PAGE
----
first flexible hinge means between adjacent bottom sectrons,
said first flexible hinge means including a layer of moisture resistant, flexible sheet-like material which forms a barrier to water passage between adjacent bottom sections, second flexible hinge means between each bottom section and its associated adjoining side wall means,
said second flexible hinge means including a layer of moisture resistant, flexible sheet-like material which forms a barrier to water passage between the side wall means and the bottom means.
2. The liner type pool of claim 1 further characterized in that the flexible sheet-like material of the first and second hinge means is continuously sealed to the rigid sheet-like material in the peripheral area of the rigid sheetlike material.
3. The liner type pool of claim 2 further characterized in that the rigid sheet-like material underlies the flexible sheet-like material.
4. The liner type pool of claim 2 further characterized in that the flexible sheet-like material overlies the entire area of the rigid sheet-like material.
5. The liner type pool of claim 4 further characterized by and including an auxiliary layer of thin, flexible sheet-like material which underlies the rigid sheet-like member.
6. The liner type pool of claim 5 further characterized in that the rigid sheet-like material is bonded over at least one of its surfaces to the abutting flexible sheet-like material.
7. The liner type pool of claim 1 further characterized by and including a layer of non-sifted earth beneath the generally rigid bottom sections.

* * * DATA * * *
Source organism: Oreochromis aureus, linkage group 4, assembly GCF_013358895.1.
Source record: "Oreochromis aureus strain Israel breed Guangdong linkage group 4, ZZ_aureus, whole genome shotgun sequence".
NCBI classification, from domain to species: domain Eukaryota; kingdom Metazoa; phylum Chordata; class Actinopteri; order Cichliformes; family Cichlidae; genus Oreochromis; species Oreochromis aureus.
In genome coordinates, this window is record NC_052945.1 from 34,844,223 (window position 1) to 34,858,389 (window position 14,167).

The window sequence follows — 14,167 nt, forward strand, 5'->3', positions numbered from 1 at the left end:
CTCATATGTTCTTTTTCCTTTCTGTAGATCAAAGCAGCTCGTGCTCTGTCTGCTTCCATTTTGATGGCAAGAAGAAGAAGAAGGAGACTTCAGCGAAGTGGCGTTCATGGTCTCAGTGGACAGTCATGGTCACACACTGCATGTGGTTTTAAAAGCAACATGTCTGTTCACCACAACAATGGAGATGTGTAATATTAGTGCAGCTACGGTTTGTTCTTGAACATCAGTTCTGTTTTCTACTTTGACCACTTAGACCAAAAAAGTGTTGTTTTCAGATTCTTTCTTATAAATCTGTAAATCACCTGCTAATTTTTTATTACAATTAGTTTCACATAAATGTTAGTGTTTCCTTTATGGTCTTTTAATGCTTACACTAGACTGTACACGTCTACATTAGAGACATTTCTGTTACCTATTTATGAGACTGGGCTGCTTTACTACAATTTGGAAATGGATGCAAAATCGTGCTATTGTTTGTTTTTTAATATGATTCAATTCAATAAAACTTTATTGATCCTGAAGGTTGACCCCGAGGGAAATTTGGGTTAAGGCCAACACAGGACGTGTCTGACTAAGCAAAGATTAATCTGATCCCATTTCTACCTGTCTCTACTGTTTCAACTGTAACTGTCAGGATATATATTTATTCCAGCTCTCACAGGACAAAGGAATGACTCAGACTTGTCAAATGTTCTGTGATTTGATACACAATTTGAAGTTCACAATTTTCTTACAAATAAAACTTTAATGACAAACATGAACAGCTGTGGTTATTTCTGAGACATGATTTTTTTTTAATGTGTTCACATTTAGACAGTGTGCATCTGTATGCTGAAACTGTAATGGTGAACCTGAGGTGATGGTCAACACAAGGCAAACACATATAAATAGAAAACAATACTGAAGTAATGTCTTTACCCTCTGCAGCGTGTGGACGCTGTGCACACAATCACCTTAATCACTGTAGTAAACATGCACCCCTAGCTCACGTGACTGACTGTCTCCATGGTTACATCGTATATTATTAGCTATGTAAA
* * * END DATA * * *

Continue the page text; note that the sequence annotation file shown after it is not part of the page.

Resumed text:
8. The liner type pool of claim 1 further characterized in that the generally vertically upwardly extending side wall means includes a rigid restraining structure,
generally upwardly extending flexible sheet means disposed peripherally within the restraining structure, and
a sheet of depression smoothing material disposed between at least a portion of the area of the restraining structure which is co-extensive with the generally upwardly extending flexible sheet means.
9. The liner type pool of claim 1 further characterized in that the generally vertically upwardly extending side wall means includes a rigid restraining structure,
generally upwardly extending flexible sheet means disposed peripherally within the restraining structure,
said upwardly extending flexible sheet means terminating below the upper edge of the restraining structure, and
an upwardly extending substantially rigid sheet-like member,
said upwardly extending sheet-like member being sealed along its lower edge portion to the upwardly extending flexible sheet means, and terminating at its upper end portion adjacent the upper edge of the restrainstructure.
10. The liner type pool of claim 1 further characterized in that the side wall means includes a generally upwardly extending flexible sheet means which terminates, at its upper edge, in a sealing rib,
said sealing rib being received in a ground supported receptacle located at the upper end of the side wall means.
References Cited UNITED STATES PATENTS 2,914,776 12/ 1959 Hotz 4-172 3,177,501 4/ 1965 Kwake 4-172 3,354,473 11/1967 Schwartz et al. 4-172 3,371,455 3/1968 Fox 4--172 LAVERNE D. GEIGER, Primary Examiner.
H. K. ARTIS, Assistant Examiner.